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Sunday, July 08, 2007

The Children Trap

New to Vexi3 is the Children property. It replaces the previous notion of ChildAdded and ChildRemoved events, which were rather weak. Now we can completely control how boxes enter and leave as children of a box or template by placing read and write traps on it's Children property. As ever, an example is the best way to show off how this works.

Let's create a basic grid widget. Grids were removed from the core in Vexi2, so this is a useful example - although simplified - of how they are being replaced.

First the basic template structure:

<vexi xmlns:ui="vexi://ui">
        <ui:box id="grid" orient="vertical" />
        // JS to go here

We have to have an inner box - $grid - because we are adding/removing containing rows so this keeps that logic simple, that is we do not have to consider rows in our Children write and read traps. Also $grid has a vertical orient because it is more common to work in rows before columns.

Let's start with the Children write trap which is fired every time thisbox[index] is put to:

thisbox.Children ++= function(v) {
    var i = arguments.trapname;
    var c = i%numcols;
    var r = vexi.math.floor(i/numcols);
    if (i+1 > total) total = i+1;
    while (r > $grid.numchildren - 1)
        $grid[$grid.numchildren] =;
    var row = $grid[r];
    while (numcols > row.numchildren - 1) {
        var b =;
        b.layout = "absolute";
        row[row.numchildren] = b;
    // remove previous occupant
    if ($grid[r][c][0])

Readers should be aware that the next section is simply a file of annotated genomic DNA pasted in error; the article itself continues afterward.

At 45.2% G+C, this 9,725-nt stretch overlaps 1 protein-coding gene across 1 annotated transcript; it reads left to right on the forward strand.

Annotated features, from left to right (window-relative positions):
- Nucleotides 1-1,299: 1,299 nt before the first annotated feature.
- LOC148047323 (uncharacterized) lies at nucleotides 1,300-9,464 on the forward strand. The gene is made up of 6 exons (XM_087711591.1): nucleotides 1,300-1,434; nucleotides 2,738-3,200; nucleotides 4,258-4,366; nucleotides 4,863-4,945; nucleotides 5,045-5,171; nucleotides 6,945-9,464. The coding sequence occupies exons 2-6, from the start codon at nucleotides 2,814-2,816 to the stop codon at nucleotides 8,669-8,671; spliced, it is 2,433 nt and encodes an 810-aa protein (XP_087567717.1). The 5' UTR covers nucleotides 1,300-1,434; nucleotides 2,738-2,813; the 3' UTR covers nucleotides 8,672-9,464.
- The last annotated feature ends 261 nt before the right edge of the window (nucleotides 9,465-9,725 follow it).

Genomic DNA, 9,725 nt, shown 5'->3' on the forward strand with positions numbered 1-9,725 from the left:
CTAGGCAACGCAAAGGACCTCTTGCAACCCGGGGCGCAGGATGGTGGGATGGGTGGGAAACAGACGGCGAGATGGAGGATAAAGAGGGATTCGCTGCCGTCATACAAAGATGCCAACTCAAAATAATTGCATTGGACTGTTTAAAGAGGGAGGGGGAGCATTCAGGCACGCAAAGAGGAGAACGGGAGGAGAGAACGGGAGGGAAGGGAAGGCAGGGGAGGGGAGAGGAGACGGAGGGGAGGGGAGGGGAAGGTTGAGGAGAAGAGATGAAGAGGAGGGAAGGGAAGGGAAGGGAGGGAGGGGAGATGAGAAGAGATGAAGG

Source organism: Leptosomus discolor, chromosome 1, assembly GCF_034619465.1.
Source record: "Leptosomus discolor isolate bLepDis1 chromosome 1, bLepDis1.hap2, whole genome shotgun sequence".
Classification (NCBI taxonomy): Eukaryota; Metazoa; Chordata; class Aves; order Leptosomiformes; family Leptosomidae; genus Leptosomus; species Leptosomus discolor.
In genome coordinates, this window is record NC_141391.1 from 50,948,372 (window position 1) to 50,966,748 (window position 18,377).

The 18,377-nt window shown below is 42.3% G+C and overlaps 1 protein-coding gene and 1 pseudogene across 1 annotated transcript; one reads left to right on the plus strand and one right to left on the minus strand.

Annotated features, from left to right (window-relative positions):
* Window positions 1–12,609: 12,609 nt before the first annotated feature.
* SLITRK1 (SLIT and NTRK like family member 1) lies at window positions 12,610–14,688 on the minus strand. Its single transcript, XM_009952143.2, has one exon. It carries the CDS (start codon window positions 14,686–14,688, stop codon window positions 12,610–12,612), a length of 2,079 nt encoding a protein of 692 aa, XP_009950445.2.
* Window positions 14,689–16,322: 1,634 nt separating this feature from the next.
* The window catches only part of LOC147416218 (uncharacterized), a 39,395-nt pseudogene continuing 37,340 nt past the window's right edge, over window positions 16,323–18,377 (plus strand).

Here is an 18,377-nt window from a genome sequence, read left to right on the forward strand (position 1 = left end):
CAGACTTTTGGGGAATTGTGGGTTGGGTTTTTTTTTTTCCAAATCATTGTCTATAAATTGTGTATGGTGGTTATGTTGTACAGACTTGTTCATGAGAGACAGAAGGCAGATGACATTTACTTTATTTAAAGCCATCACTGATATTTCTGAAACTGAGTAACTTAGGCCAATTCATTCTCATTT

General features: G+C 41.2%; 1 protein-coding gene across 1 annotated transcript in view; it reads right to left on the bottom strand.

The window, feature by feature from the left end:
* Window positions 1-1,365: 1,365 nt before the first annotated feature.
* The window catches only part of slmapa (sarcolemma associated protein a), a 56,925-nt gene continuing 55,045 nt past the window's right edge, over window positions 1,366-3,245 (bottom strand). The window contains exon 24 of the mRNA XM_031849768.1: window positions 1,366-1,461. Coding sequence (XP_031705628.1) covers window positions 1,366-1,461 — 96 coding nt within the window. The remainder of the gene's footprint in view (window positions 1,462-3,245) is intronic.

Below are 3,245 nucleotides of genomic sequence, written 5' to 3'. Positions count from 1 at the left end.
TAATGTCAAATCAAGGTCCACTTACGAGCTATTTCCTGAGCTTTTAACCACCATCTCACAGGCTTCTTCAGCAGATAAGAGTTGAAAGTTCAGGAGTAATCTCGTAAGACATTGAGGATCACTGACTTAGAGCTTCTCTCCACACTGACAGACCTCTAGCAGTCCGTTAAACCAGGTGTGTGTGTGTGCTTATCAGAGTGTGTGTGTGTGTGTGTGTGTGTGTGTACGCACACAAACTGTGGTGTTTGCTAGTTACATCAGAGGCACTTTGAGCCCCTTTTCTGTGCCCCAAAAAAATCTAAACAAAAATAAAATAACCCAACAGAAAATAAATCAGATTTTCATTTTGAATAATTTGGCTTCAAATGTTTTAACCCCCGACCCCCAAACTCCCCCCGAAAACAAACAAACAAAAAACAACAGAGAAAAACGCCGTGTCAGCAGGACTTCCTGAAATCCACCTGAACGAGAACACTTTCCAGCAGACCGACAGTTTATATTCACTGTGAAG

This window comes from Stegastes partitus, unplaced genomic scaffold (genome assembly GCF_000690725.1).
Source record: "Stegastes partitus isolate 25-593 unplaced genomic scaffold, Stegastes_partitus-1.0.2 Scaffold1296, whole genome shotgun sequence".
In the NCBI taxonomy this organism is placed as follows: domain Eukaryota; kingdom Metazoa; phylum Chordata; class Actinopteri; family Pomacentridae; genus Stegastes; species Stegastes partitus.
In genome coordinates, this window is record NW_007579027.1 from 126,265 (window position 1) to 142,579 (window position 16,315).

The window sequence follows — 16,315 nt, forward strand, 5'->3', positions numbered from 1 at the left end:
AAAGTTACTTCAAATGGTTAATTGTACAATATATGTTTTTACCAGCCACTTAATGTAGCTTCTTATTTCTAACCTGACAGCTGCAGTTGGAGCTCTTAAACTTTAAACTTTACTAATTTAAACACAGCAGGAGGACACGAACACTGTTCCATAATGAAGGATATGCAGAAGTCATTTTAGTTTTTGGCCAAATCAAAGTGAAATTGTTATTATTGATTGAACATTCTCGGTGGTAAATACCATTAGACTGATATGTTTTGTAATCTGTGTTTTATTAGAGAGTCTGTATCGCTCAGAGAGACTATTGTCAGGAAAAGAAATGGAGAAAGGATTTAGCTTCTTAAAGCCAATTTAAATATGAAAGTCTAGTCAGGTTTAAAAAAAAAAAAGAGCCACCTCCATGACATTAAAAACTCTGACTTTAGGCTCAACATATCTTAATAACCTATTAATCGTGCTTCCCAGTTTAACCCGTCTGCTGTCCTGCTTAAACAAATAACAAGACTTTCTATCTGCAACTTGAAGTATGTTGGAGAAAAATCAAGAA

$grid[r][c][0] = null;
    if (v) $grid[r][c][0] = v;

A few things to notice from the above code:

  • The index is passed as arguments.trapname
  • The child (or null if we are removing a child) is passed as the argument to the function
  • We return at the end because we have already handled the child placement and do not want the core to place the child in the box on which we are trapping
  • This handles non-null puts to an index with existing child in a different way than the core - the core inserts the new child, whereas this example overwrites the old child with the new one
  • We are using absolute layout for the cells here to keep the example simple - if we use a packed layout then the columns are not guarranteed to line up if the content size of any cell is significant

So, now we are handling the destination of child boxes of this template, we want to be able to also control how children are accessed as well. So we place a read trap on the Children property:

thisbox.Children ++= function() {
    var i = arguments.trapname;
    var c = i%numcols;
    var r = vexi.math.floor(i/numcols);
    // if the $grid[r] exists so does $grid[r][c]
    if ($grid[r]) return $grid[r][c][0];
    // otherwise we are out of grid bounds
    return null;

Simple enough, eh?

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